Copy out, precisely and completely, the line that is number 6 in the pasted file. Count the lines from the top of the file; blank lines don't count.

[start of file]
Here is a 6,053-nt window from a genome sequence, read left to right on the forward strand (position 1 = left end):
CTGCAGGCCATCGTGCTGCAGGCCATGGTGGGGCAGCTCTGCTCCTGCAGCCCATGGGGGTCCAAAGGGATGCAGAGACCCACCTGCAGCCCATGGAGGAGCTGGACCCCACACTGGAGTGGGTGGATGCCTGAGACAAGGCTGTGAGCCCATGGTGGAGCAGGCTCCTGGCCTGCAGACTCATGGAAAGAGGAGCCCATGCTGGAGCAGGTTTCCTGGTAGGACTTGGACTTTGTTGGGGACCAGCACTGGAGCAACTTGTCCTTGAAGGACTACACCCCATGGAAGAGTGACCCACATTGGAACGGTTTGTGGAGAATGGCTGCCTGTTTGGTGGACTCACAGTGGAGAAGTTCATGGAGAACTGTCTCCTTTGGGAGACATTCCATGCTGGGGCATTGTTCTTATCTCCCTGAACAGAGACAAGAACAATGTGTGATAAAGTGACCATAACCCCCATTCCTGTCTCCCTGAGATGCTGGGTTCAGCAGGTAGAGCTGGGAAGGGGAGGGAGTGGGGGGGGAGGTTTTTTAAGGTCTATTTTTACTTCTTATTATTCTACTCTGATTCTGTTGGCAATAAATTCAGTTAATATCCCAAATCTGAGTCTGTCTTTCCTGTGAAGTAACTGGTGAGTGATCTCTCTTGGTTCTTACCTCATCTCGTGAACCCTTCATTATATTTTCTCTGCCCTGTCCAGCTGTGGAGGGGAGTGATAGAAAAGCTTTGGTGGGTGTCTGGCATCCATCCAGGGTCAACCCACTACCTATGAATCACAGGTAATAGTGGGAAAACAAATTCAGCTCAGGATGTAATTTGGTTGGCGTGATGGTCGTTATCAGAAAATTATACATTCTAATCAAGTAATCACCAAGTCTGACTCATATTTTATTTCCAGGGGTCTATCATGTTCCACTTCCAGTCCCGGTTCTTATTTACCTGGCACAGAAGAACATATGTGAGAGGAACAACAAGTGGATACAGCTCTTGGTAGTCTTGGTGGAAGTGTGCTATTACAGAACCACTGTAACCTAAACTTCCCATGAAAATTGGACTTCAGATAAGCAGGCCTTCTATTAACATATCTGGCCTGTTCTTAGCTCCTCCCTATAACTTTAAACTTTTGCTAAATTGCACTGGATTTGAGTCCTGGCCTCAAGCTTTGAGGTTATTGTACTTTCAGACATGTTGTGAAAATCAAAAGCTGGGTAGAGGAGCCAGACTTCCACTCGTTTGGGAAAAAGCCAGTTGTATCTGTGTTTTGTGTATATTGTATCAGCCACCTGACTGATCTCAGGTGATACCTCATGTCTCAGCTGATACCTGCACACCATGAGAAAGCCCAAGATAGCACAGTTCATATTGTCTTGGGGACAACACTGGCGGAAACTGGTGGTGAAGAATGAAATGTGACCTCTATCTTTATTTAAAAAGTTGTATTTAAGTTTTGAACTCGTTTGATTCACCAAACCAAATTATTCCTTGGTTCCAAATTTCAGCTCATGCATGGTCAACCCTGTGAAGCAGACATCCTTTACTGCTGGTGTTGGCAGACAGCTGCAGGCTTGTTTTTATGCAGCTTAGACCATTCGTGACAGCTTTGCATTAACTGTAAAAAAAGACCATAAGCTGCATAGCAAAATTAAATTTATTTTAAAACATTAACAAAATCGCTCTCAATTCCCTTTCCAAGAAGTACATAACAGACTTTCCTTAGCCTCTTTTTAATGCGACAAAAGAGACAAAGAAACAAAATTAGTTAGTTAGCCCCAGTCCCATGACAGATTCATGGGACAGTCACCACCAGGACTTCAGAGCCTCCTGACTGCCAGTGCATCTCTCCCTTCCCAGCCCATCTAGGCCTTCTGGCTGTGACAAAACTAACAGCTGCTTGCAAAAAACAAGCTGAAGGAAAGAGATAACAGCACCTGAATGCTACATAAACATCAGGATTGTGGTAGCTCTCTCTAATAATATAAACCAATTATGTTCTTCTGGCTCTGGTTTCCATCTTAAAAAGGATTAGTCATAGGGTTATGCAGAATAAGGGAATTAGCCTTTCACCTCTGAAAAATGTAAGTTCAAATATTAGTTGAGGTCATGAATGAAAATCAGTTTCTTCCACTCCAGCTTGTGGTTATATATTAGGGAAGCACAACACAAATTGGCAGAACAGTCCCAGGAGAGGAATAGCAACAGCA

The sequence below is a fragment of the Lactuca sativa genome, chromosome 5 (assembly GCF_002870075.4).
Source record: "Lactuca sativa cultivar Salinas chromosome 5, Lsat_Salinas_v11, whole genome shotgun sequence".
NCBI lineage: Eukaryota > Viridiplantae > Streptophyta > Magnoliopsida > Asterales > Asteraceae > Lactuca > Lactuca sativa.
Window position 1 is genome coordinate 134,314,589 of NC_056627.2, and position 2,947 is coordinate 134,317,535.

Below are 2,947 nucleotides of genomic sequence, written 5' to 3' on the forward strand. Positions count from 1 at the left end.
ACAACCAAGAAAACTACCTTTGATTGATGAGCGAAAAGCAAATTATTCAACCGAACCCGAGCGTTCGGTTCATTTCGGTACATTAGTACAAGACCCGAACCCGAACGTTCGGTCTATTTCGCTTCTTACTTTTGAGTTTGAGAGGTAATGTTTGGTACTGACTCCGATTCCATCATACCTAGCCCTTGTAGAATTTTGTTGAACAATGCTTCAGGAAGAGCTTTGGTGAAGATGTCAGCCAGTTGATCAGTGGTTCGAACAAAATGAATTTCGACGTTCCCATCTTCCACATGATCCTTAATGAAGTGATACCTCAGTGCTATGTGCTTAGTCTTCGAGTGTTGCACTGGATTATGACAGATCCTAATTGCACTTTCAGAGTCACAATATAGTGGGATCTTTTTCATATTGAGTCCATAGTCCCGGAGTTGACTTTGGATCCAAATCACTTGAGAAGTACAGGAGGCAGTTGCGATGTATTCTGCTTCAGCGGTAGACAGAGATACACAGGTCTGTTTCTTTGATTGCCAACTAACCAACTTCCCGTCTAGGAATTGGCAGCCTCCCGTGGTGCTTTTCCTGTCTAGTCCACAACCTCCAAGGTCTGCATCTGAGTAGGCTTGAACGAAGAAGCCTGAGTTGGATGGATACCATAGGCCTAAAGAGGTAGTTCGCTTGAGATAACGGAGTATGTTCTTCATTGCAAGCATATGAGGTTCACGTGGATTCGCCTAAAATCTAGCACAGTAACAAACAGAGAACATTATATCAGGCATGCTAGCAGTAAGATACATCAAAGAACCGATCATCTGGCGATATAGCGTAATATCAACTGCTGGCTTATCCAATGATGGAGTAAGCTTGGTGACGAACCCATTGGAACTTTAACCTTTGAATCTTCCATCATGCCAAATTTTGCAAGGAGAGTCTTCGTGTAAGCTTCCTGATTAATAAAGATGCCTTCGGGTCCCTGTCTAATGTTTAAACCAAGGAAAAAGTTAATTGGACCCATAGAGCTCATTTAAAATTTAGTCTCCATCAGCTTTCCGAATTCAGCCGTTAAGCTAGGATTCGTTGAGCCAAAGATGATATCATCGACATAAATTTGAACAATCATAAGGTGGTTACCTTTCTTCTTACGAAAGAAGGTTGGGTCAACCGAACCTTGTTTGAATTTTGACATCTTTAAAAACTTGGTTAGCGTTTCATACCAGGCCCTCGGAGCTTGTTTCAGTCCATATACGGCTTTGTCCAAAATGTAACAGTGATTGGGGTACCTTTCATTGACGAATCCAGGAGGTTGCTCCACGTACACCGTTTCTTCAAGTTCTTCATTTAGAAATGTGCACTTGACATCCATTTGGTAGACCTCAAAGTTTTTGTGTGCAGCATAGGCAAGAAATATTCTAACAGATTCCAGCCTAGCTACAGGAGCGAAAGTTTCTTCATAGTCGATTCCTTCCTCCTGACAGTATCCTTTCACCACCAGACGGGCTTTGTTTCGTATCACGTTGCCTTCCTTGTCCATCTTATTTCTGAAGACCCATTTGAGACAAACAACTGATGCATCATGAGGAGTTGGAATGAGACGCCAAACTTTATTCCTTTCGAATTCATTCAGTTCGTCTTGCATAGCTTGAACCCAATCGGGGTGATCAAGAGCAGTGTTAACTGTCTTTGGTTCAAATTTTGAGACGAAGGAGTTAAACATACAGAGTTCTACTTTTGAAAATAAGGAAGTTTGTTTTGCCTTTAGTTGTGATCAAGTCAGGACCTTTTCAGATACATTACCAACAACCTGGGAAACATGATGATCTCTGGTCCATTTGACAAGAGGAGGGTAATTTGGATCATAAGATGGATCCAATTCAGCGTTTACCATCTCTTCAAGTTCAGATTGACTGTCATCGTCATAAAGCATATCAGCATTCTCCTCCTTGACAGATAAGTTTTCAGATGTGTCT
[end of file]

Window position 1 is genome coordinate 134,314,589 of NC_056627.2, and position 2,947 is coordinate 134,317,535.